Big Picture Big Sound

Polk Audio Simplifies Surround Sound with SurroundBar 360 DVD Theater HTiB

By Chris Boylan

While Americans are snapping up HDTVs and digital televisions at a brisk pace, the sad truth is that many HDTV owners still rely on their television's built-in speakers to provide the sound. Although the cost of purchasing a home theater system is certainly a factor (particularly when the consumer is already dropping a pretty penny on a suitably huge new television), complexity is also an issue.

Most people feel comfortable operating a television remote: channel up/down, volume up/down - yeah, I can do that. But the prospect of wiring up a multi-box surround sound system, even a purportedly simple "Home Theater in a Box" (HTiB) system, is too daunting for the average consumer. And their movie and TV watching experience suffers because of it.

The SurroundBar 360 degree DVD Theater requires just two wires to bring convincing surround sound to your existing TV.

Polk Audio has a plan to address this with its SurroundBar® 360° DVD Theater. The SurroundBar 360 system is comprised of just two pieces of equipment: a thin speaker bar which can be mounted above or below any television, and a DVD player console which provides CD/DVD playback, AM/FM tuner, surround sound processing and power for the speaker bar. The unit connects to a television via a single HDMI cable (or composite, S-Video or component if you prefer) and connects to the speaker bar with one additional umbilical cable which is included in the box. That's it - two cables plus one power cord, and you're good to go.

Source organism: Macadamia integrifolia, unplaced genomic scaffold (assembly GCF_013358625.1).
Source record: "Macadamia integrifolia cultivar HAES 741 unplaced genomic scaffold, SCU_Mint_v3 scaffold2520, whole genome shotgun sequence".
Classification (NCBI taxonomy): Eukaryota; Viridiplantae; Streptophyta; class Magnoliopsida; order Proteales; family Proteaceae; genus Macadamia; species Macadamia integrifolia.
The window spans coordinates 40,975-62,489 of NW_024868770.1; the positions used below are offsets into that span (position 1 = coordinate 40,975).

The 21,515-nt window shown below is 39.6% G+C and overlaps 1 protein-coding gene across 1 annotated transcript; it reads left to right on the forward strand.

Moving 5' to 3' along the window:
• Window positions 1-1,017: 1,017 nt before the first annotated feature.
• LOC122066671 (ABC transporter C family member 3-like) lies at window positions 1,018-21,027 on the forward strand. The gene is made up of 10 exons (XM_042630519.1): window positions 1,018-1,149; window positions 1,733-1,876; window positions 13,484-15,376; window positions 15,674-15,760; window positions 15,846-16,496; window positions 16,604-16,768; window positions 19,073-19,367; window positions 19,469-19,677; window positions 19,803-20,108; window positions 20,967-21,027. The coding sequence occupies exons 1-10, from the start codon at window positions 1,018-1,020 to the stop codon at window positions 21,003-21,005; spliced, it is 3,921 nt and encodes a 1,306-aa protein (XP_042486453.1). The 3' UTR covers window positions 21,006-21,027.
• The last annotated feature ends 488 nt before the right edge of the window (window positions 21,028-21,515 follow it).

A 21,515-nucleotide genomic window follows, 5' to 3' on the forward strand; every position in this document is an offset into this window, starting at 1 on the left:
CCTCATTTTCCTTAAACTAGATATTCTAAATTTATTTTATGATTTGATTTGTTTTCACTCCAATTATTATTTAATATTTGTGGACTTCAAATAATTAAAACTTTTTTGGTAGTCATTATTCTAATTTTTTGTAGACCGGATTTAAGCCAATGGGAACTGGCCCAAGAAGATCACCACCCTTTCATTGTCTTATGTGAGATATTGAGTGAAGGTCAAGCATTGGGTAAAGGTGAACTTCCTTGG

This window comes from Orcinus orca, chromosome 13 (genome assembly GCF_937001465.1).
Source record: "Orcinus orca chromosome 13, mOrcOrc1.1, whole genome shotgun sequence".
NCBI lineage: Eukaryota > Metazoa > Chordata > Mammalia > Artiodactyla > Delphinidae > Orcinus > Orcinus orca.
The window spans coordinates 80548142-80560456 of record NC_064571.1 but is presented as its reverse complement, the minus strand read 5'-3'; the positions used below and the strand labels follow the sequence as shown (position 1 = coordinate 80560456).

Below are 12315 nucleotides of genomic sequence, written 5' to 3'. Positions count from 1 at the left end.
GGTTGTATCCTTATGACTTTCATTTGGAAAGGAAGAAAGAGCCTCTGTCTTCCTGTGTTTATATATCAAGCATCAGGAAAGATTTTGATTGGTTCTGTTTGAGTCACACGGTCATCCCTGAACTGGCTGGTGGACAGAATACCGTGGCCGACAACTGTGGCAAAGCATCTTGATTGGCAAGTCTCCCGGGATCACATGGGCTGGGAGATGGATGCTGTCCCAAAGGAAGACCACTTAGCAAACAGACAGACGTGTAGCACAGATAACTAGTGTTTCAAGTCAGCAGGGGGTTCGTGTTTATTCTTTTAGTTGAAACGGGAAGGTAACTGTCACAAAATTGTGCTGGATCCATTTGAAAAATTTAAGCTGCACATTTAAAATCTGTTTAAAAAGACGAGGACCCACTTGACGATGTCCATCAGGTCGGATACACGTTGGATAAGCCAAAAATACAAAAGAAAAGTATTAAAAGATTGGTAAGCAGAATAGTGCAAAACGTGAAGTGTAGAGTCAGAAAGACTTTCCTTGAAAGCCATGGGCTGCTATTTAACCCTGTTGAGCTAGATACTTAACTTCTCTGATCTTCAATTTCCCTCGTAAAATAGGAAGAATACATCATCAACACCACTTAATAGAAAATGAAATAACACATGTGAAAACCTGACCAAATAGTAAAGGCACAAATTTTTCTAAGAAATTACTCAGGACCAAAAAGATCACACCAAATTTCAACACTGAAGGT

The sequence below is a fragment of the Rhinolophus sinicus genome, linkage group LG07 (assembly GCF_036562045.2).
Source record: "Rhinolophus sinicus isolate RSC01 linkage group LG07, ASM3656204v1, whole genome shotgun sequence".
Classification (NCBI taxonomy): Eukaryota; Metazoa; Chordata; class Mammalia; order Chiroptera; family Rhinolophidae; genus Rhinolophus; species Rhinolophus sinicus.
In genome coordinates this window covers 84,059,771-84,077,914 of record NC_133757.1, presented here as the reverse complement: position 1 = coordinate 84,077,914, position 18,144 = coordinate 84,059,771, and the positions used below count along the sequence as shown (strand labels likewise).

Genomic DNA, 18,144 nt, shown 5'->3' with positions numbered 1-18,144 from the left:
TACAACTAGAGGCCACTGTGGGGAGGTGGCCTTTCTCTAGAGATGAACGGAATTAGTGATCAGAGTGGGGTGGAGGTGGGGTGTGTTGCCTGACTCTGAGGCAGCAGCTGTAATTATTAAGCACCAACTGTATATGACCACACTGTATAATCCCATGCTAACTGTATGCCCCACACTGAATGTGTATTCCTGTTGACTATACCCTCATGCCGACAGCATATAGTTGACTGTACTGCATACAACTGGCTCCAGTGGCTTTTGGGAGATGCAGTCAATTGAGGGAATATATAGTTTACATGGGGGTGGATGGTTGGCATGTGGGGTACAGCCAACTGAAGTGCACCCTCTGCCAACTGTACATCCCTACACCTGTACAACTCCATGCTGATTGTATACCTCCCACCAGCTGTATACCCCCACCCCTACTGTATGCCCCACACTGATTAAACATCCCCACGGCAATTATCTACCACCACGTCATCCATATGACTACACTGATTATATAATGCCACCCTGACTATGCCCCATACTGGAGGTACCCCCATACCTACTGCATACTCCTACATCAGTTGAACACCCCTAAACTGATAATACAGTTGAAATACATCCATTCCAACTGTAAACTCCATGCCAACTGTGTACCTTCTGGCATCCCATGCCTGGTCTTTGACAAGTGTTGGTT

So simple, even a genius can use it (in this case, Matthew Polk, the genius behind Polk Audio).
But how does a single speaker bar do surround sound, you might ask? Through the application of Polk's proprietary SDA Surround technology which uses advanced processing and precise geometry based on psychoacoustic theory to create a convincing illusion of three dimensional surround sound without rear speakers.

At a press event in New York earlier this week, I heard the system demonstrated with Dolby Digital and DTS DVDs as well as stereo music.  The illusion of depth and width in the soundstage was very effective, as was the bass response. We were looking around the room to see where they hid the subwoofer, but there was none to be found. This "little bar that could" was able to reach such sonic depths through the use of Polk's PowerPort® bass venting technology. An external powered subwoofer can be added but I expect that most owners won't feel the need to do so.

In the video department, the unit features standard definition upconversion to 720p or 1080i HD resolution courtesy of its on-board Faroudja DCDi2 video processor. If you've got other devices in your system, the unit features two external video inputs which also enjoy the benefits of Faroudja upconversion and both RCA analog audio, fiberoptic and coax digital audio inputs. The unit includes DTS and Dolby Digital decoders for compatibility with virtually all content.

I've reviewed an earlier version of Polk's SurroundBar technology (pretty enthusiastically, I might add), and my main reservations were its lack of an included amplifier and surround sound processor and the necessity of adding a powered subwoofer. The SurroundBar 360 addresses both of these issues while still coming in at a fairly attractive price point of $1199.95 MSRP. The SurroundBar360° will begin shipping later this summer.

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View all articles by Chris Boylan
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